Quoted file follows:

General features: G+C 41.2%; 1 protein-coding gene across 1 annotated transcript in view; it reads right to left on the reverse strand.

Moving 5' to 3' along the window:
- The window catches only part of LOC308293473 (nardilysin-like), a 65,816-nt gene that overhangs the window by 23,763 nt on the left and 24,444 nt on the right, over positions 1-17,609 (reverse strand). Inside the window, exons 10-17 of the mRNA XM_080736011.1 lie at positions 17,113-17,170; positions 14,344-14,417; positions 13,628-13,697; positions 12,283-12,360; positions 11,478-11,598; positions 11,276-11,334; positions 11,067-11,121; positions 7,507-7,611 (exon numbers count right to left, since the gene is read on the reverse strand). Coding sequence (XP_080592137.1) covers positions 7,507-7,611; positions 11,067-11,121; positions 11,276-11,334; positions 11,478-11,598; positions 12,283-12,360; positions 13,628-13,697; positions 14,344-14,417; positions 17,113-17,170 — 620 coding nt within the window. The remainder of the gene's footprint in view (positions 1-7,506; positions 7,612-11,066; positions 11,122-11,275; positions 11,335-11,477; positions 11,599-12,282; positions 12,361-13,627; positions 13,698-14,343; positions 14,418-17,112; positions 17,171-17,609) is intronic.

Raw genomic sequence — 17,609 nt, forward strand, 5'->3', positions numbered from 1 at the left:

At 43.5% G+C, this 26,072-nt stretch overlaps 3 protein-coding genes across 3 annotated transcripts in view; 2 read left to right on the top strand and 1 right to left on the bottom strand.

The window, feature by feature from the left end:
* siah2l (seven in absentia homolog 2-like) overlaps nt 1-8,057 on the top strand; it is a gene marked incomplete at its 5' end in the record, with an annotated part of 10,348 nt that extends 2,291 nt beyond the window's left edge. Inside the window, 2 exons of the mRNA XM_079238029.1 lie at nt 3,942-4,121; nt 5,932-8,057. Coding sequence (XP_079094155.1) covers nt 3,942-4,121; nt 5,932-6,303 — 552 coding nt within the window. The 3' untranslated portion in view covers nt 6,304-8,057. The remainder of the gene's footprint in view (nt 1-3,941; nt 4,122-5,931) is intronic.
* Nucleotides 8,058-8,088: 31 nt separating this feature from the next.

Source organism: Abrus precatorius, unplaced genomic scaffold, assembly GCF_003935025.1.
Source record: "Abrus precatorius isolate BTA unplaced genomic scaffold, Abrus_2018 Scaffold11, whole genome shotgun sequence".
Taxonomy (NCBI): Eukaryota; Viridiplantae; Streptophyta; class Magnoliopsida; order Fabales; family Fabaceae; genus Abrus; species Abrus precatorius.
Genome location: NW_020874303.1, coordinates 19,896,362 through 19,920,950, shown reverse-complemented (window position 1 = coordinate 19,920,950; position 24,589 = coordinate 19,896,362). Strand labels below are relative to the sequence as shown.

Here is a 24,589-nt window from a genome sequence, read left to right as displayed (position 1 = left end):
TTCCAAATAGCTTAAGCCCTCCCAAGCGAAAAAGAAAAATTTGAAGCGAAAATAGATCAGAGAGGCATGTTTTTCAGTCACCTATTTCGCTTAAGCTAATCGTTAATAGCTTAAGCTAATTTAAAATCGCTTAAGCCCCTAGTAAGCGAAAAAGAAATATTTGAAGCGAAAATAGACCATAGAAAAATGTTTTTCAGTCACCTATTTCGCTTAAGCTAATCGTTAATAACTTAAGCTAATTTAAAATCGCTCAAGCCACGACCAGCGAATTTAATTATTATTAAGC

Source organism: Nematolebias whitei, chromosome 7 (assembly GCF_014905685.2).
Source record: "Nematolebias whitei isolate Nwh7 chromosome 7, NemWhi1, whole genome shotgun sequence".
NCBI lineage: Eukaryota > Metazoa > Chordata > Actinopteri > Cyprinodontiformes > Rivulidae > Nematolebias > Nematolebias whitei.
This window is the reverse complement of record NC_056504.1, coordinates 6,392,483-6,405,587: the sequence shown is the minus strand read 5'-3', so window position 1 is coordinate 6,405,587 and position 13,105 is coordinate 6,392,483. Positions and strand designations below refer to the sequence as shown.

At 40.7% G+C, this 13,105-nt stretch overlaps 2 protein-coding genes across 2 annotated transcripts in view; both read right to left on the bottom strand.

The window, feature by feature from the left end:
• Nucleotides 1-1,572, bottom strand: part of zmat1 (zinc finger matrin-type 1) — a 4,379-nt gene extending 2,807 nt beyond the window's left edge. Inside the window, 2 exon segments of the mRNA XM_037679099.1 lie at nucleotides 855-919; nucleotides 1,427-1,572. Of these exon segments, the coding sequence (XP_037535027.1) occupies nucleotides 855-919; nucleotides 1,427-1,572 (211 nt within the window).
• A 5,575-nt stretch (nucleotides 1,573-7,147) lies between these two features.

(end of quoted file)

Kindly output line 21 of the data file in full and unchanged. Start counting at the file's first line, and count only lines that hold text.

• Nucleotides 1-1,572, bottom strand: part of zmat1 (zinc finger matrin-type 1) — a 4,379-nt gene extending 2,807 nt beyond the window's left edge. Inside the window, 2 exon segments of the mRNA XM_037679099.1 lie at nucleotides 855-919; nucleotides 1,427-1,572. Of these exon segments, the coding sequence (XP_037535027.1) occupies nucleotides 855-919; nucleotides 1,427-1,572 (211 nt within the window).